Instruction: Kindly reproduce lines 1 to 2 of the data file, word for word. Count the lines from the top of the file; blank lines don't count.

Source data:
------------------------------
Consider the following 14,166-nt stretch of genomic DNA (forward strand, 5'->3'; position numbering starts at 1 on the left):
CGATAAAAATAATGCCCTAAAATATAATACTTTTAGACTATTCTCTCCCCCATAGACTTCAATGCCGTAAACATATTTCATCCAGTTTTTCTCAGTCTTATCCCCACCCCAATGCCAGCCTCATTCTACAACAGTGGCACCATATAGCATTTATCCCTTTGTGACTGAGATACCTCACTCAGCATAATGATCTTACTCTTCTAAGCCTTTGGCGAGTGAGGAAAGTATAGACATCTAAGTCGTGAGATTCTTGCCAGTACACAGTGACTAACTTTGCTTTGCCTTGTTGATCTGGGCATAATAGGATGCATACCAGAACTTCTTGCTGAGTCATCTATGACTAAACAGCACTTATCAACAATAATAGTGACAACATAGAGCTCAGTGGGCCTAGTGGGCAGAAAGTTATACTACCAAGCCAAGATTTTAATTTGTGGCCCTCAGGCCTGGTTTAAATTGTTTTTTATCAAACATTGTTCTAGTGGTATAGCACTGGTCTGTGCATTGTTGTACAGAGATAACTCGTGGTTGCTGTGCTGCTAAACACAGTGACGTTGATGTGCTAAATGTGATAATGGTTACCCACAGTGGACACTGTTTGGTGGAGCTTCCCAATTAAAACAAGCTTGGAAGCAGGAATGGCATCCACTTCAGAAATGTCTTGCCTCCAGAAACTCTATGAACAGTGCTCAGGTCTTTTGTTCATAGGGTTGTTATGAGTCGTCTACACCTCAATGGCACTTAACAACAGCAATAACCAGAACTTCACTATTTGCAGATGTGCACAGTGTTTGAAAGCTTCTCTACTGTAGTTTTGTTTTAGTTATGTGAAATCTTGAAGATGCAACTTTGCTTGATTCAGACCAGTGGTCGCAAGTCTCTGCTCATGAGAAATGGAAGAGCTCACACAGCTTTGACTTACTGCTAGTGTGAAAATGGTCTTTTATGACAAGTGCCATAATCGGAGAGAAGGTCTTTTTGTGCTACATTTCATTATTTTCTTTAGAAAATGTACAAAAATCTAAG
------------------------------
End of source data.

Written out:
Consider the following 14,166-nt stretch of genomic DNA (forward strand, 5'->3'; position numbering starts at 1 on the left):
CGATAAAAATAATGCCCTAAAATATAATACTTTTAGACTATTCTCTCCCCCATAGACTTCAATGCCGTAAACATATTTCATCCAGTTTTTCTCAGTCTTATCCCCACCCCAATGCCAGCCTCATTCTACAACAGTGGCACCATATAGCATTTATCCCTTTGTGACTGAGATACCTCACTCAGCATAATGATCTTACTCTTCTAAGCCTTTGGCGAGTGAGGAAAGTATAGACATCTAAGTCGTGAGATTCTTGCCAGTACACAGTGACTAACTTTGCTTTGCCTTGTTGATCTGGGCATAATAGGATGCATACCAGAACTTCTTGCTGAGTCATCTATGACTAAACAGCACTTATCAACAATAATAGTGACAACATAGAGCTCAGTGGGCCTAGTGGGCAGAAAGTTATACTACCAAGCCAAGATTTTAATTTGTGGCCCTCAGGCCTGGTTTAAATTGTTTTTTATCAAACATTGTTCTAGTGGTATAGCACTGGTCTGTGCATTGTTGTACAGAGATAACTCGTGGTTGCTGTGCTGCTAAACACAGTGACGTTGATGTGCTAAATGTGATAATGGTTACCCACAGTGGACACTGTTTGGTGGAGCTTCCCAATTAAAACAAGCTTGGAAGCAGGAATGGCATCCACTTCAGAAATGTCTTGCCTCCAGAAACTCTATGAACAGTGCTCAGGTCTTTTGTTCATAGGGTTGTTATGAGTCGTCTACACCTCAATGGCACTTAACAACAGCAATAACCAGAACTTCACTATTTGCAGATGTGCACAGTGTTTGAAAGCTTCTCTACTGTAGTTTTGTTTTAGTTATGTGAAATCTTGAAGATGCAACTTTGCTTGATTCAGACCAGTGGTCGCAAGTCTCTGCTCATGAGAAATGGAAGAGCTCACACAGCTTTGACTTACTGCTAGTGTGAAAATGGTCTTTTATGACAAGTGCCATAATCGGAGAGAAGGTCTTTTTGTGCTACATTTCATTATTTTCTTTAGAAAATGTACAAAAATCTAAG